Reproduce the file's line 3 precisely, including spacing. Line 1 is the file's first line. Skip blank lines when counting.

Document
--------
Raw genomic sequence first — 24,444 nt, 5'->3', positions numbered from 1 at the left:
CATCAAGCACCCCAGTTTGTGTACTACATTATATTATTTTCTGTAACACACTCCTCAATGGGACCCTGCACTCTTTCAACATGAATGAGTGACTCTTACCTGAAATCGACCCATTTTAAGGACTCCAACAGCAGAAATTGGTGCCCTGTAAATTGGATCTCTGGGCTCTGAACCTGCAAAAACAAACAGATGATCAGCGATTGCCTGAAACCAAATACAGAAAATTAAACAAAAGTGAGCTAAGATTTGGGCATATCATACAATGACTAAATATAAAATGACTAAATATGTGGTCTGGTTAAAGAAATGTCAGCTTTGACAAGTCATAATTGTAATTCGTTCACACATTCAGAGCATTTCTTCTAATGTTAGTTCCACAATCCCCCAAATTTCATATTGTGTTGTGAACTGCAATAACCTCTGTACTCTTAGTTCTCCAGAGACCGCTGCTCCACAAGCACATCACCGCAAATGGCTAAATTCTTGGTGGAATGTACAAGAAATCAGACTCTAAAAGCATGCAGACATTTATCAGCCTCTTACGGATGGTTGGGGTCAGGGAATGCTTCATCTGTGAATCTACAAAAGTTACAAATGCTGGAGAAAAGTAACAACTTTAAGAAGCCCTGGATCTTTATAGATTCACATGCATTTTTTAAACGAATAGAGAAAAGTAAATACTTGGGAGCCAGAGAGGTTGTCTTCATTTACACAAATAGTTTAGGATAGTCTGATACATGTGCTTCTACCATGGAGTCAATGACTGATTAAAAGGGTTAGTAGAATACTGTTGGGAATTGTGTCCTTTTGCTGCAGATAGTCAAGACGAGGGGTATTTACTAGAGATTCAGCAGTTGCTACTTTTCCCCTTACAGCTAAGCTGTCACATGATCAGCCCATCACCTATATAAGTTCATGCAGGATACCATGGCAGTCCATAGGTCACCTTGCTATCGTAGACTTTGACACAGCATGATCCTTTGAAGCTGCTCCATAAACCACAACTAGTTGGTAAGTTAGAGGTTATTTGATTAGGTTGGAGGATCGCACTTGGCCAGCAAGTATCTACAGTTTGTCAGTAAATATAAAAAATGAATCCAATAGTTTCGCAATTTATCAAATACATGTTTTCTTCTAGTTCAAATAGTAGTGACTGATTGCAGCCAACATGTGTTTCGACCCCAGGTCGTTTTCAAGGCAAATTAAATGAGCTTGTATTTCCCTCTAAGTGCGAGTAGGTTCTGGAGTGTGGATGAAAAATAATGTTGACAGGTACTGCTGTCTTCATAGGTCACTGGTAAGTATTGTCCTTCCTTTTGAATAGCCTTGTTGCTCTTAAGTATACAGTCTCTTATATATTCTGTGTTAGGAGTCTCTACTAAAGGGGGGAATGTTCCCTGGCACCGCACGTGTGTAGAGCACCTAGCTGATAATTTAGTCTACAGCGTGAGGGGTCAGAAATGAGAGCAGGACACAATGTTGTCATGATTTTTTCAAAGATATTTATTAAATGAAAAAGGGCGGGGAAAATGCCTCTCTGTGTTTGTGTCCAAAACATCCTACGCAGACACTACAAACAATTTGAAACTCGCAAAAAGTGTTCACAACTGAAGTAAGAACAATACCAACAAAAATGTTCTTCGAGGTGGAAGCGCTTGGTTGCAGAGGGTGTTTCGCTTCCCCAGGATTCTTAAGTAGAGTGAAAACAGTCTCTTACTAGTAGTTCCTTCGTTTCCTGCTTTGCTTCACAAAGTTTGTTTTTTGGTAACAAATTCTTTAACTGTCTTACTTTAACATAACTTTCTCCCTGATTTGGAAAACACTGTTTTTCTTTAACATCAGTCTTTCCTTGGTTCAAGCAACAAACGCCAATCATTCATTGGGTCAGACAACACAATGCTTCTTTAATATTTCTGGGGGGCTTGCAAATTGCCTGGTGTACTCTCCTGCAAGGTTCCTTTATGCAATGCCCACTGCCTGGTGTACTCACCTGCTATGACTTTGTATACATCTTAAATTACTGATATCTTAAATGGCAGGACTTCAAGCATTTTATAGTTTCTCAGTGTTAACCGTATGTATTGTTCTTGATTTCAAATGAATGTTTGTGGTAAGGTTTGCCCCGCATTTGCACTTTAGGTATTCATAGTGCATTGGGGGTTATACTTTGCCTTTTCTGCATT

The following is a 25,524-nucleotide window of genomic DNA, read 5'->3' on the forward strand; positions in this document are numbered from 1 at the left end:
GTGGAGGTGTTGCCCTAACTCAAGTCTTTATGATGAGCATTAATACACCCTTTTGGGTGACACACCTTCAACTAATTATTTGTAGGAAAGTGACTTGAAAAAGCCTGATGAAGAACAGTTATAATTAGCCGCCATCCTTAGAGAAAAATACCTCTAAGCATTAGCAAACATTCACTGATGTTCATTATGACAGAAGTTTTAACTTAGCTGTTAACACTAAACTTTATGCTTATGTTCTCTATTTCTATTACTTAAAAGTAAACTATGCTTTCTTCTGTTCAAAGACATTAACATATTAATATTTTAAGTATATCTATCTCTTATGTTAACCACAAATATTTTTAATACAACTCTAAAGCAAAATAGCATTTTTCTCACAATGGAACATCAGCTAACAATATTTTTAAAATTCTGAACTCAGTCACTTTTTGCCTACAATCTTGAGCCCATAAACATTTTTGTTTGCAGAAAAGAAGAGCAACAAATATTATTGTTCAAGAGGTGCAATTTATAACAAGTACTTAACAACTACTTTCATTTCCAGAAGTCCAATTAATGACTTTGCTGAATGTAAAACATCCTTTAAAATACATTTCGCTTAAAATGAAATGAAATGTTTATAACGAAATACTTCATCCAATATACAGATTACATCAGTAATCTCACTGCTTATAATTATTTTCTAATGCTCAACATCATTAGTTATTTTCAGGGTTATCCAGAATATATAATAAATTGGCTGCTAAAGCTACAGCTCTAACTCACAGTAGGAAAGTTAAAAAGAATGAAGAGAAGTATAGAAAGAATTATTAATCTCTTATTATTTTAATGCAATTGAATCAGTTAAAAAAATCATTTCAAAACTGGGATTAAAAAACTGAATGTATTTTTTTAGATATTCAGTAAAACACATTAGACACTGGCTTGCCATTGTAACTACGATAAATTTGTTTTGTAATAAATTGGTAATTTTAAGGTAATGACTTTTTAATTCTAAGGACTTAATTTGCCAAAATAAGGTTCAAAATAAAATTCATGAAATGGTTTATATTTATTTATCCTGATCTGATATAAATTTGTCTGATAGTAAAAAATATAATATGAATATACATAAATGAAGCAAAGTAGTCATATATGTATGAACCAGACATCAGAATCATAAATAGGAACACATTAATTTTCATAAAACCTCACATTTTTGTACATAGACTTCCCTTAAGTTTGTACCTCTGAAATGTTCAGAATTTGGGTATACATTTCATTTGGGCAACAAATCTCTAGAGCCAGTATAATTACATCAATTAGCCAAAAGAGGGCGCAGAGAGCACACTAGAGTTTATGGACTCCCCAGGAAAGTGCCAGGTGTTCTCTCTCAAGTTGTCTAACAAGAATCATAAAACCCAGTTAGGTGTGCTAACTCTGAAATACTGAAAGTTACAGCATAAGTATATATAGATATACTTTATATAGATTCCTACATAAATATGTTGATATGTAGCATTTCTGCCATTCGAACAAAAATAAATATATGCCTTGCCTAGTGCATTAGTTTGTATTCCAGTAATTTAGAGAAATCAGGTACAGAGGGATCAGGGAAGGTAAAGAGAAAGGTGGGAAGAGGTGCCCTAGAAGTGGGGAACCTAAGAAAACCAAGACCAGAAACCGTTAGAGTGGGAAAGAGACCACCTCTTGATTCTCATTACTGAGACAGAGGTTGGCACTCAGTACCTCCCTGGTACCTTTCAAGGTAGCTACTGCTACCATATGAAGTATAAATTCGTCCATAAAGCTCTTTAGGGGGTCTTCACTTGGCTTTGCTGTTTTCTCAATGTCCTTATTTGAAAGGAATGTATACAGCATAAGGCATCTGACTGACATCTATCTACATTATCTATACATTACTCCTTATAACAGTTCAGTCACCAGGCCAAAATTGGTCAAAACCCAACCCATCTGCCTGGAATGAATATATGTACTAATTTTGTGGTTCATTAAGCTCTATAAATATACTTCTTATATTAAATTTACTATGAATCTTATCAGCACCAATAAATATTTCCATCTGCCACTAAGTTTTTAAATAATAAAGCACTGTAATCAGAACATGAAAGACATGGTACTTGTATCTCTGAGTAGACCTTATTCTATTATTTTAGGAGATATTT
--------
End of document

The following is a 25,524-nucleotide window of genomic DNA, read 5'->3' on the forward strand; positions in this document are numbered from 1 at the left end: